La drammatica foto dell’uomo sulla nave Talia simbolo della tragedia dei migranti
People are starving to death in Yemen as well as Syria
Stories of starvation and death from #Madaya, the Syrian city besieged by regime forces on the outskirts of Damascus, have rightly caused outrage around the world.
Washington invokes hunger to promote war in Syria - World Socialist Web Site
Washington invokes hunger to promote war in Syria
16 January 2016
The United States, France and Britain called a meeting of the United Nations Security Council on Thursday to press for “immediate action” to secure the delivery of humanitarian aid to besieged areas of Syria. The supposedly heartfelt humanitarian concerns of the three imperialist powers that are currently bombing Syria came amid a concerted propaganda campaign over alleged starvation in the southwestern Syrian town of Madaya.
1. Elle ne peut ni confirmer ni infirmer les informations qui circulent.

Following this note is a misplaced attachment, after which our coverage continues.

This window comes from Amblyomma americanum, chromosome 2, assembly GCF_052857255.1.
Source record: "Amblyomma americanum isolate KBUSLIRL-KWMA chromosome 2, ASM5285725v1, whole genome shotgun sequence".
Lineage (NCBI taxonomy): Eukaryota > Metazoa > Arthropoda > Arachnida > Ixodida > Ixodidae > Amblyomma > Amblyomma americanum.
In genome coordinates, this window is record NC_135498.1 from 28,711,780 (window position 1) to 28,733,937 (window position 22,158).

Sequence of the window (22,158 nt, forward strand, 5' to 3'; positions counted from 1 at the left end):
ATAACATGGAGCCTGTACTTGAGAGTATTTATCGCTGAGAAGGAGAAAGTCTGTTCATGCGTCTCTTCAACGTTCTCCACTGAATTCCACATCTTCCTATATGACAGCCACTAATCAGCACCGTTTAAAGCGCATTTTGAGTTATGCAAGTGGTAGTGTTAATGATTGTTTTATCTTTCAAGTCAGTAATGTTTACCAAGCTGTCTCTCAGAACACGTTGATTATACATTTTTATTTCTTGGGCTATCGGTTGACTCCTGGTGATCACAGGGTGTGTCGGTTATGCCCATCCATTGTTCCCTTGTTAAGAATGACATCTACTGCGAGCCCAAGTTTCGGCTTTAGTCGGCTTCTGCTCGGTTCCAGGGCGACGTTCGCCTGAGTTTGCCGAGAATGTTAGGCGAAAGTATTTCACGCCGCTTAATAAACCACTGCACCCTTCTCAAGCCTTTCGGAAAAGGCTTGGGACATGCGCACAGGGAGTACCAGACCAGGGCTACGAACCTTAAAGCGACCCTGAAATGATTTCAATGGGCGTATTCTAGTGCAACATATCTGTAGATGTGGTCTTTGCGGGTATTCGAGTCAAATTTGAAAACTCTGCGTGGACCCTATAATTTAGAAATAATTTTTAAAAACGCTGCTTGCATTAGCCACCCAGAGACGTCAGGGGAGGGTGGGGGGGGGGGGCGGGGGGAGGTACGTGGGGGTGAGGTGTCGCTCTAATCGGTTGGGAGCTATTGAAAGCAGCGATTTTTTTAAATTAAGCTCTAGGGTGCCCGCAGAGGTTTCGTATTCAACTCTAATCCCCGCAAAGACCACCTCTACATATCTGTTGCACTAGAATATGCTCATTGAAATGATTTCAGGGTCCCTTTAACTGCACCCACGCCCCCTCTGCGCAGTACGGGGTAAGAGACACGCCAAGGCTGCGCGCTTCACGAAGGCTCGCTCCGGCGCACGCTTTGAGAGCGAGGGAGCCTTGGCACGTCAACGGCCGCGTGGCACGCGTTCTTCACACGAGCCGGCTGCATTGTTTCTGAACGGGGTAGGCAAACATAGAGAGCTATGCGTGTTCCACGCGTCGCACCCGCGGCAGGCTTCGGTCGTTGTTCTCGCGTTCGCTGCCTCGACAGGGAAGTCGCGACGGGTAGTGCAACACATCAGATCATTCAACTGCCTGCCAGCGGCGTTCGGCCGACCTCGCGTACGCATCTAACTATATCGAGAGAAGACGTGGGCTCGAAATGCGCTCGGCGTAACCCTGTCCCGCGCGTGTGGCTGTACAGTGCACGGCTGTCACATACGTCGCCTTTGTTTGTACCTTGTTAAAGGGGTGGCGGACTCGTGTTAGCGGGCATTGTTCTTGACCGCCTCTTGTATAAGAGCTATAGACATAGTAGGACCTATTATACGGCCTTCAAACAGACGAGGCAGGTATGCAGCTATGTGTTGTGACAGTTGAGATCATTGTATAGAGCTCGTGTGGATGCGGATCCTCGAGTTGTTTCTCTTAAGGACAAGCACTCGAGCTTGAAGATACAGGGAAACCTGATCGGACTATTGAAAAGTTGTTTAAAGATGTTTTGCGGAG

2. Le porte-parole prend bien soin de ne jamais parler de Madaya sans évoquer en même temps Fouaa, Kafraya et Zabadani.
Noter aussi cet article du site de l’ONU, daté du 28 décembre 2015, annonçant que l’ONU et ses partenaires avaient évacué des gens des quatre villes :
The UN in Syria, the Syrian Arab Red Crescent (SARC) and the International Committee of the Red Cross carried out coordinated tasks leading to the evacuation of 338 people from Foua and Kafraya, and 125 people from Zabadani and Madaya.
Il y a donc une semaine, pas de mention de scènes de famine.
Par ailleurs, des photos utilisées pour dénoncer la situation à Madaya sont désormais identifiées comme ayant déjà circulé il y a six mois pour dénoncer la situation dans la Ghouta orientale. (Certes, ça ne prouve pas grand chose, mais ça rappelle qu’il faut prendre un peu de distance avec ce qui circule sur le ton de l’évidence.)
(Bon, j’ai bien conscience qu’il s’agit d’un sujet particulièrement casse-gueule. Je ne me vois pas vous annoncer que personne ne souffre à Madaya, ni que ce serait « justifié » par le siège de Fouaa et Kafraya, mais il est toujours assez sidérant de voir passer ces tempêtes médiatiques balancées sur le ton de l’indignation unilatérale en se basant sur un nombre particulièrement limité et partial de sources.)